(Adventure: North Atlantic)
What actions can we take to protect ecosystems?
What’s it all about?
Students join youth host, Anisha, and Boris Worm on an expedition in the Nova Scotia’s Bay of Fundy. Here, they’ll conduct a deep-dive exploration into the eating habits of everything from microscopic crustaceans to gigantic North American Right Whales, and use cutting-edge science to explore every oceanic link which binds them!
Estimated media time - 50m
Watch the trailer
Potential topics / Big ideas
- Traditional Knowledge (Netukulimk)
- Food web and food chain
- Species management and protection
- Data collection and analysis
- Patterns and trends (e.g. species behaviour, movement)
- Stability and change (e.g., impacts of changes to habitat and food sources, shipping lanes and fishing practices)
- Technology as a tool to improve marine research, collaborate, gather and analyse information
Lines of inquiry
Evolving Ecosystems contains three lines of inquiry, each with a focus question. This guide describes all of the media in each line of inquiry by title, type, content and accompanying activity. We have provided estimated times for each activity. Note. As an inquiry-based learning platform, Ocean School is designed to allow students to choose their own path according to their crew’s (group) decisions. If you would like the students to follow a prescribed path, you will need to tell them where to go.
The Take Action is the culminating activity in every module. Learners are asked to reflect about what they’ve learned and how they can put their learning into action. This activity is designed to support sustained inquiry, leadership and collaboration.
The Take Action is framed with a “call to action” from the youth host who poses the overarching module question and asks students to take action to answer it. In this case: What actions can we take to protect our ecosystems?
Call to Action
What actions can we take to protect our ecosystems?
Every ecosystem needs its defender! Whether it’s an ocean close to you, or a forest even closer, how can you change that ecosystem for the better? What small thing can YOU do, right now, to make a difference? Let us know how YOU make waves!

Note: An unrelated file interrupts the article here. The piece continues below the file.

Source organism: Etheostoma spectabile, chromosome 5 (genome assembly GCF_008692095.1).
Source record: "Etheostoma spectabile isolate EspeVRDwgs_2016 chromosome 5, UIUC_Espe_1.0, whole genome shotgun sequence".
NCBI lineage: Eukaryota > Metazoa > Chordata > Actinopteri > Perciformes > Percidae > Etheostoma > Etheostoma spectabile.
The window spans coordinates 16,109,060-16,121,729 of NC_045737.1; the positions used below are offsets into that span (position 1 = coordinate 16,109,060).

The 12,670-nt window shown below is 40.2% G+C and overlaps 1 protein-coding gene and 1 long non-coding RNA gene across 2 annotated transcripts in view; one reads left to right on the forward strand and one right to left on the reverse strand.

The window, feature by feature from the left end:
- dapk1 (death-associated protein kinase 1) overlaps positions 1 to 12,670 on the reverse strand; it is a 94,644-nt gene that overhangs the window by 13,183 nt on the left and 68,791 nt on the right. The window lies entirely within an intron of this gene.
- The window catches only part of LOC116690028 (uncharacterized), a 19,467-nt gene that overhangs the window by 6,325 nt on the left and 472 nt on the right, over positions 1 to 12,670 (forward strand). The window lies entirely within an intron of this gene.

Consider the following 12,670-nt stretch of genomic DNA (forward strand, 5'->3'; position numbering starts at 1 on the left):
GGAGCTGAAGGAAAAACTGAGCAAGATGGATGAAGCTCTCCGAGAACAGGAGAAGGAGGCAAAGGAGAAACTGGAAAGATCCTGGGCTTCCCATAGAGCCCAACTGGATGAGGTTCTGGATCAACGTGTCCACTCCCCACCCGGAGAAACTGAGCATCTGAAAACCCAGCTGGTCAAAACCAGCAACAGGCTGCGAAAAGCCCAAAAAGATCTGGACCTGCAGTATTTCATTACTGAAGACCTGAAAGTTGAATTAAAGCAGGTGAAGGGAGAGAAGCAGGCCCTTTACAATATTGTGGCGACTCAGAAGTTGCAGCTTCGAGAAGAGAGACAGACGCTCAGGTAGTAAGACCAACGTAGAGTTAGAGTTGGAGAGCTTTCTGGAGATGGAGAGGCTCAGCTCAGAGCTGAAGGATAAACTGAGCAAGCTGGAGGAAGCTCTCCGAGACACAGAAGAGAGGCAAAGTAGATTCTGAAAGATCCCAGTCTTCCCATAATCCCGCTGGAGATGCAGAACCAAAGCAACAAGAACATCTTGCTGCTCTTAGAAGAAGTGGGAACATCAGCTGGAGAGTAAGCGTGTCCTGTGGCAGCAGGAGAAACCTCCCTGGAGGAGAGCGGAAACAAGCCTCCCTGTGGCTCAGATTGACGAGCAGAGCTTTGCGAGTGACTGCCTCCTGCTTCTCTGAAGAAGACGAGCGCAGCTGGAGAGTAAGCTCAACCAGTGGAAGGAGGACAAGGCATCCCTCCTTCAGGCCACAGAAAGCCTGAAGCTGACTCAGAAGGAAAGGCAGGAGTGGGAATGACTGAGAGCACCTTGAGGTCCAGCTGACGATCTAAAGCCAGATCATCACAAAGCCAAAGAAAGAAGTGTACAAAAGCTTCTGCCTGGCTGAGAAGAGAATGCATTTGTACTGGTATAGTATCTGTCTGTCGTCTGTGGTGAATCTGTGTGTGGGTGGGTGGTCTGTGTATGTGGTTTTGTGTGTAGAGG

Take action planner: A template is provided with the call to action and questions to scaffold the planning of an action. Preview the planner here.
Ideas for actions and products
Get outside! Identify habitats that are threatened in the local area. Investigate and help to restore the habitat!
- Create a product to share learning and build awareness among others -Infographics, podcasts, digital stories, social media campaign
- Create a role play
- Become a citizen scientist
What contributes to the health of a marine ecosystem?
In this line of inquiry: Awesome soup, Kkijinu Wtuoml — Grandmother's cooking pot, What's wrong with right whales, Grocery shopping for whales, Cuckoo for copepods
WHALE HELLO THERE
How do changes in the environment affect the ecosystem for right whales?
In this line of inquiry: Whale watching, Wiretapping for whales, Dive with Boris, Where's Whaledo
Why do the patterns and behaviours of marine life change?
In this line of inquiry: Finding phyto, Phytosurge, Uncharted waters, Current news: Right whales
How can we boost our inquiry skills?
An inquiry tool is a piece of media that explicitly targets inquiry skills building. Ocean School is designed to facilitate and build inquiry skills, such as asking great questions. Each of the inquiry tools has an accompanying educator guide with a lesson plan.